Adachi & Shimamura – 12 (Fin) – Having a Wuvly Time

When Adachi learns Hino and Nagafugi not only spent the night together, but bathed together before school, she decides she can’t fall behind; she must be bold and decisive in asking Shimamura for the same opportunity.

Shima, ever bemused and practical, notes that her family’s bathtub is tiny, but Adachi still gets a win: Shima lets her stay for the whole weekend. Adachi can barely restrain her pure joy over this development. She over-packs to a ridiculous degree and ends up arriving way earlier than expected.

While at Shimamura’s, Adachi naturally feels closer to her friend, as she hoped to become. She gets to sit between Shima’s legs again, only instead of Adachi running away, Shima’s little sister (also named Sakura) takes her sister away for a rare bath together.

The first day Adachi says “nothing happens” with Shima, but at the same time, doing nothing with the one you cherish is pretty nice in and of itself! Shima also surprises her one day with matching hairclips, which make Adachi so happy she almost blurts out “I love you!”—until twisting it into “You look wuvly!”

Honestly, even if Adachi said those three words to Shimamura, it probably wouldn’t change things dramatically. She has Shima now, and while it may be a fight to keep her, we know from Shima’s perspective that she likes having Adachi around, later likening her to a cherry blossom she can look upon even when it’s not Spring and the trees aren’t in bloom.

Adachi gets to fall asleep on Shima’s arm, they go to school together for the first time, and Adachi’s prayers for them to sit together aren’t answered, they remain about the same distance from each other in the classroom, so that’s a wash.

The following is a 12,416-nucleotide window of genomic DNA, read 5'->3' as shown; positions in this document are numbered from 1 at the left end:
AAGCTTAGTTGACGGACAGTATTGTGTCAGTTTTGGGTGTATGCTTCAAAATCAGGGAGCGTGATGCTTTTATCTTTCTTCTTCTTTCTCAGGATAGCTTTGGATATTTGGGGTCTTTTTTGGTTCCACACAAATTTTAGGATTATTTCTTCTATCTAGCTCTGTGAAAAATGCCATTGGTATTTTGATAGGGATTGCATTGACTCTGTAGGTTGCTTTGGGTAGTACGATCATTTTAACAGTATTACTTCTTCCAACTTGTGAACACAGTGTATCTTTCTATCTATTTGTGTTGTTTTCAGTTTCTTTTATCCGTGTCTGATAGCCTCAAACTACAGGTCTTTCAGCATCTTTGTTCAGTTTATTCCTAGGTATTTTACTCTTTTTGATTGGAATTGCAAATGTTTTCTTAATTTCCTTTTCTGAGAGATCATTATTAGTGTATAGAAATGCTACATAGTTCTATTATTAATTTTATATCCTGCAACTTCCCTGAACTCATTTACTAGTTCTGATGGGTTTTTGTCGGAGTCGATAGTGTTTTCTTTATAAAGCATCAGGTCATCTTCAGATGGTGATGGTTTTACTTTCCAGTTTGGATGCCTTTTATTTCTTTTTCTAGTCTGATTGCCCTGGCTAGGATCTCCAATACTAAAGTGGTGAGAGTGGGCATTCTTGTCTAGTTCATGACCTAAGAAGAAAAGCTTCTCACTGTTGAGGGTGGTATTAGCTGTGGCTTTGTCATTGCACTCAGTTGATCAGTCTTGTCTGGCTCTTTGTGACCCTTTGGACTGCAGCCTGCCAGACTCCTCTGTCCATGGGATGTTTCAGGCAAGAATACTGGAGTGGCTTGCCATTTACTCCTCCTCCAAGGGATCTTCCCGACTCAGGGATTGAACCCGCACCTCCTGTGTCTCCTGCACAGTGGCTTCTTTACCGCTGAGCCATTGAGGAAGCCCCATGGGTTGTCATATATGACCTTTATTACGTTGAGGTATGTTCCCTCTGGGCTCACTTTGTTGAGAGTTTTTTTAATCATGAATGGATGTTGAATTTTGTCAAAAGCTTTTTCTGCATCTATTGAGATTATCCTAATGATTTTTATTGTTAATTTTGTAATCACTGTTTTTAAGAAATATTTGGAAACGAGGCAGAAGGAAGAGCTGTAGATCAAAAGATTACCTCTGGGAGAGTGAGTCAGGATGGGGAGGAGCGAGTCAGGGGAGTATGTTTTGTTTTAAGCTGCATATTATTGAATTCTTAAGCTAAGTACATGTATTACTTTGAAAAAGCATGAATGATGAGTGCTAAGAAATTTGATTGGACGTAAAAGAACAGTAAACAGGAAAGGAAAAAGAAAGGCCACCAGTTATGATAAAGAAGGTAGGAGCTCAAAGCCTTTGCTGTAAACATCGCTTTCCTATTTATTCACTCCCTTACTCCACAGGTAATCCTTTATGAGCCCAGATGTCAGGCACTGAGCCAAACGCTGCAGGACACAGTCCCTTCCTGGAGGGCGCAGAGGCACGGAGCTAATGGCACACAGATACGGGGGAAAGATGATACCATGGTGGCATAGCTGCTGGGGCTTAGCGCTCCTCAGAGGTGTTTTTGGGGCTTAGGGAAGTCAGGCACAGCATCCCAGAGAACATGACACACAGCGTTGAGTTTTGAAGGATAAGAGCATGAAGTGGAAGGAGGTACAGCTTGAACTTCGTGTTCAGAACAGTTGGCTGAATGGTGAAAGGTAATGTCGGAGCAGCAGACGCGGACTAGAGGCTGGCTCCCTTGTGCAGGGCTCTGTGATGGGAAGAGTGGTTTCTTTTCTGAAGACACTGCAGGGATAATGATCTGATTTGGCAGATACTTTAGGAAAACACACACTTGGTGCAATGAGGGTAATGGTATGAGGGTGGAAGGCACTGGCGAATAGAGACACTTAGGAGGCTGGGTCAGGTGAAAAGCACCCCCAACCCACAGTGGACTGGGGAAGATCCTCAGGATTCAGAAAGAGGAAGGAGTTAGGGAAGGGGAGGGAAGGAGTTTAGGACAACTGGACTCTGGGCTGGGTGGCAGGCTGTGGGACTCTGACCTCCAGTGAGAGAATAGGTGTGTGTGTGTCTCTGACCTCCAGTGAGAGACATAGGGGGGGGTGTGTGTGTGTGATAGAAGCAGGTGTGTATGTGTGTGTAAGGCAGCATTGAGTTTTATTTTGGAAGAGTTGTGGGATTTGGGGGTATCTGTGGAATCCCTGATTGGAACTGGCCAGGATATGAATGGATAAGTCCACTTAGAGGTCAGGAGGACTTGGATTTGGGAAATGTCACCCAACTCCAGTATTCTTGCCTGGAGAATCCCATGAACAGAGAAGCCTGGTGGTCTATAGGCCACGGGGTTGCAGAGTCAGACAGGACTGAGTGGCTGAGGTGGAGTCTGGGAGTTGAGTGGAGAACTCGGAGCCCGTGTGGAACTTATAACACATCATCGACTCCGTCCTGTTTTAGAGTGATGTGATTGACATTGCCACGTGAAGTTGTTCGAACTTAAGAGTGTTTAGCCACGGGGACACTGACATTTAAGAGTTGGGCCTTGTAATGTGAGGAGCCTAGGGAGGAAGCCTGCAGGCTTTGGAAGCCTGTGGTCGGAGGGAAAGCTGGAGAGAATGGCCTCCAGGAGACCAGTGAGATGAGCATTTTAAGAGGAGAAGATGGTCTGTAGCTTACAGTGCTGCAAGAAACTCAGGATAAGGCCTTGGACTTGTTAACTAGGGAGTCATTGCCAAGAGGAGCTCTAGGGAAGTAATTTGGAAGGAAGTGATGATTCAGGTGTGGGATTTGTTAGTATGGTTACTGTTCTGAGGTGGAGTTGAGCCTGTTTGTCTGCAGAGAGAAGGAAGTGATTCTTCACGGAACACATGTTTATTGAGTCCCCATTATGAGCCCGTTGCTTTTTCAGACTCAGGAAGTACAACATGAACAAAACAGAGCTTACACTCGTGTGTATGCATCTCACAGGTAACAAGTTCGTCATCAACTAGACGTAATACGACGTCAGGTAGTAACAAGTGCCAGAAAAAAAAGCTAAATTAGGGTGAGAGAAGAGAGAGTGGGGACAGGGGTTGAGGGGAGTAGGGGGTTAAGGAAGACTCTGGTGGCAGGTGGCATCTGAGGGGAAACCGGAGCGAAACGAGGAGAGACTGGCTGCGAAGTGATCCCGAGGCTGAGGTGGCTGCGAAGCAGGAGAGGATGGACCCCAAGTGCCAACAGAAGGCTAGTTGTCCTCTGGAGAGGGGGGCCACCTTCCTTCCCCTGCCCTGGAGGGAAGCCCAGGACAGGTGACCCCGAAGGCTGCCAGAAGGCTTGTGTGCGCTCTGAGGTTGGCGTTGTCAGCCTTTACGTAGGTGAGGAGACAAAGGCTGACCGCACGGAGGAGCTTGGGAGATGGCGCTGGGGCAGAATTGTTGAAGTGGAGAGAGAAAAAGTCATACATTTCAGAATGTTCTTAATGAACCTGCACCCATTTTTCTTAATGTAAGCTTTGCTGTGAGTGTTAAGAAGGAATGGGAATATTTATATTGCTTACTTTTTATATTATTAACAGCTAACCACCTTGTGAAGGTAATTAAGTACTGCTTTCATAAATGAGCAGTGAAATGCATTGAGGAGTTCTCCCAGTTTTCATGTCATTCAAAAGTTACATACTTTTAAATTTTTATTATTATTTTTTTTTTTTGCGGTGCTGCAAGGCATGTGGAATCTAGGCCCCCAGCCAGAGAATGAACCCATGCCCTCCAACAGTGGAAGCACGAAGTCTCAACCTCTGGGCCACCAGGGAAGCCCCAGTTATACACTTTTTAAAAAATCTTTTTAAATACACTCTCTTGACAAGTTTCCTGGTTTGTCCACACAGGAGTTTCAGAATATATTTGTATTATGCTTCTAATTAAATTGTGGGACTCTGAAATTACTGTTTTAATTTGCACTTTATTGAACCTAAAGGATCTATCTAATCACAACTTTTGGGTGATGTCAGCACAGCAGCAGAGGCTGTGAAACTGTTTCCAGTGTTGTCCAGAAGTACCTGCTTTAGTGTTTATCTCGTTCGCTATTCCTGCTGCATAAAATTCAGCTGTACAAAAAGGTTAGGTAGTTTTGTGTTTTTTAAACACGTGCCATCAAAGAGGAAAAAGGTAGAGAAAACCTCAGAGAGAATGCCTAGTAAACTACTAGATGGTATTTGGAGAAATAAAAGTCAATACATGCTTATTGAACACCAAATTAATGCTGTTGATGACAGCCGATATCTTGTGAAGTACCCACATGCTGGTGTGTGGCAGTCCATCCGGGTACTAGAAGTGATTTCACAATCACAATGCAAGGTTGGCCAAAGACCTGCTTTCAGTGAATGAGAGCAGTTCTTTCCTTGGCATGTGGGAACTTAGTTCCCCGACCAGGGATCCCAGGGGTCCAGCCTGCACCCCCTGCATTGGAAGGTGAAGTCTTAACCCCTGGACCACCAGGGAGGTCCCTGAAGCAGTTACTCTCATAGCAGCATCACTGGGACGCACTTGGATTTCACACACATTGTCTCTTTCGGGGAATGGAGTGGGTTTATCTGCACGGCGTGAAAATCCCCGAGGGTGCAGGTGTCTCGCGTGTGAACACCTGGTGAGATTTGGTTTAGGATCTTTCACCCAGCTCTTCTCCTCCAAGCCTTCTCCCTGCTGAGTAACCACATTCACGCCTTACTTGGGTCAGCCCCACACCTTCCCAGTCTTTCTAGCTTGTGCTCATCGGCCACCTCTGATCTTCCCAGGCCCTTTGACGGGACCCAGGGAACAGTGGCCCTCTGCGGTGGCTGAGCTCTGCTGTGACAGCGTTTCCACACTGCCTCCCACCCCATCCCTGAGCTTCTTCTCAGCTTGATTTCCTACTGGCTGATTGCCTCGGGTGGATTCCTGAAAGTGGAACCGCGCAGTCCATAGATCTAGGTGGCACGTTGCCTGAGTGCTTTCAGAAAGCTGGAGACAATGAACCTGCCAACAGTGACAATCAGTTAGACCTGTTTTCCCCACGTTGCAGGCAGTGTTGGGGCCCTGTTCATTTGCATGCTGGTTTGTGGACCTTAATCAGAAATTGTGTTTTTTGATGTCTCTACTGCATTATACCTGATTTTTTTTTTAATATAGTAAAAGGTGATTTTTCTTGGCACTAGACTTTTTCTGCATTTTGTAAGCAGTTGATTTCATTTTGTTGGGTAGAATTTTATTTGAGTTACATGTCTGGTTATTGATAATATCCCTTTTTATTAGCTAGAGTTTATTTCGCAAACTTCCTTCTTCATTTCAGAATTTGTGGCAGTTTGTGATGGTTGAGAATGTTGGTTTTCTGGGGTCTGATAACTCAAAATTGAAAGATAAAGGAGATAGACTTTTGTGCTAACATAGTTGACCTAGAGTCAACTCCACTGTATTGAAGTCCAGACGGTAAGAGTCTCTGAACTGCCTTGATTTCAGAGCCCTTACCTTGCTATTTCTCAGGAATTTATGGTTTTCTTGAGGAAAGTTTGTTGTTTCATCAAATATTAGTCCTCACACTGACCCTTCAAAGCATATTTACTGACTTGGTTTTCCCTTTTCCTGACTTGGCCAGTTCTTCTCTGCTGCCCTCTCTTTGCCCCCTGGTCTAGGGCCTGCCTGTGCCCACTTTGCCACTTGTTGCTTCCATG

As with IWGP, A&S takes a “Life Goes On” approach with its ending. Adachi doesn’t ever confess to Shimamura, and they never end up kissing. They’re still not even on a first-name basis. But forget those standard signposts; this show had a more nuanced, delicate touch. It was a pleasant, cozy portrait of two people who take great comfort in one another and are happier around each other than not, whether they’re doing something or nothing at all.

Rating: 4/5 Stars

Adachi & Shimamura – 04 – The Joy of Being Patted on the Head

Shimamura calls Adachi to ask if she can do a sit-up. It’s a weird and random conversation, but who cares? They’re enjoying talking on the phone together; the content doesn’t matter. Then Shimamura goes to the gym with her mom and encounters Adachi’s mom talking about her daughter.

Shimamura can’t stop herself from speaking up for her friend, questioning whether her mom really knows what she’s talking about. Mirroring her own mom’s tendency to act younger than she is, Shimamura ends up challenging Adachi to a sauna duel to determine who is right.

While Adachi’s mom is initially hostile, she admits she doesn’t know what’s going through her kid’s head. She just wishes she did. In this, the two are alike. When asked for suggestions on how to be a better mom, Shimamura says she should just be normal: have dinner with her once in a while.

Adachi’s mom ends up doing just that, which Shimamura learns as she’s resting her head in Adachi’s lap. Turns out this was odd enough behavior from her mom for Adachi to be too anxious to taste the food her mom made. Shimamura snuggles closer to Adachi, who is demure. Then they do sit-ups!

Shimamura reaches out to Adachi to hang out with her and her friends at karaoke. Shimamura’s mom raised her not to be a burden to others, but it’s Adachi who feels she’ll affect the “harmony” of Shimamura’s three-girl group. Shimamura insists that won’t be the case, and Adachi agrees to the date.